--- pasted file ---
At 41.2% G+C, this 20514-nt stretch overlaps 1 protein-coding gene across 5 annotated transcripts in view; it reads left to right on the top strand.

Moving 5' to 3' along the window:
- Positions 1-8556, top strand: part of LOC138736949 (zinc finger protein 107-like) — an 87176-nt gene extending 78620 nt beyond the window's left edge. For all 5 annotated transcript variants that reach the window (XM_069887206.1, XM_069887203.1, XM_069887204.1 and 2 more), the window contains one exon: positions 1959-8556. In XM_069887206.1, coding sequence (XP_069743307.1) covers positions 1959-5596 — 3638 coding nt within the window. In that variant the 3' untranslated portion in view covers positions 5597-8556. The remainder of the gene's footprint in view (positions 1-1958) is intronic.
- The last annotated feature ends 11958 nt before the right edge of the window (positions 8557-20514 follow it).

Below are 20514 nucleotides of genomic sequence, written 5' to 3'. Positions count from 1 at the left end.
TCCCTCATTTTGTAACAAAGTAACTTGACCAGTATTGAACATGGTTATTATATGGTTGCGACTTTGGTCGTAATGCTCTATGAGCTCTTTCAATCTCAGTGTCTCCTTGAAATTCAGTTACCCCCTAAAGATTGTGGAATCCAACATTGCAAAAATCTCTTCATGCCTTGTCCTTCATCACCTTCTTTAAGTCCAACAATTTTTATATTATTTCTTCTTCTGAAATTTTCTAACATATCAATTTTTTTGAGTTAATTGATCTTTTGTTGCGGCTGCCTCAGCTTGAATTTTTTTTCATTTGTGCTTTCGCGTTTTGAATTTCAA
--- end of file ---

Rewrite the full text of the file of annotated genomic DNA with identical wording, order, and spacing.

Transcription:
At 41.2% G+C, this 20514-nt stretch overlaps 1 protein-coding gene across 5 annotated transcripts in view; it reads left to right on the top strand.

Moving 5' to 3' along the window:
- Positions 1-8556, top strand: part of LOC138736949 (zinc finger protein 107-like) — an 87176-nt gene extending 78620 nt beyond the window's left edge. For all 5 annotated transcript variants that reach the window (XM_069887206.1, XM_069887203.1, XM_069887204.1 and 2 more), the window contains one exon: positions 1959-8556. In XM_069887206.1, coding sequence (XP_069743307.1) covers positions 1959-5596 — 3638 coding nt within the window. In that variant the 3' untranslated portion in view covers positions 5597-8556. The remainder of the gene's footprint in view (positions 1-1958) is intronic.
- The last annotated feature ends 11958 nt before the right edge of the window (positions 8557-20514 follow it).

Below are 20514 nucleotides of genomic sequence, written 5' to 3'. Positions count from 1 at the left end.
TCCCTCATTTTGTAACAAAGTAACTTGACCAGTATTGAACATGGTTATTATATGGTTGCGACTTTGGTCGTAATGCTCTATGAGCTCTTTCAATCTCAGTGTCTCCTTGAAATTCAGTTACCCCCTAAAGATTGTGGAATCCAACATTGCAAAAATCTCTTCATGCCTTGTCCTTCATCACCTTCTTTAAGTCCAACAATTTTTATATTATTTCTTCTTCTGAAATTTTCTAACATATCAATTTTTTTGAGTTAATTGATCTTTTGTTGCGGCTGCCTCAGCTTGAATTTTTTTTCATTTGTGCTTTCGCGTTTTGAATTTCAA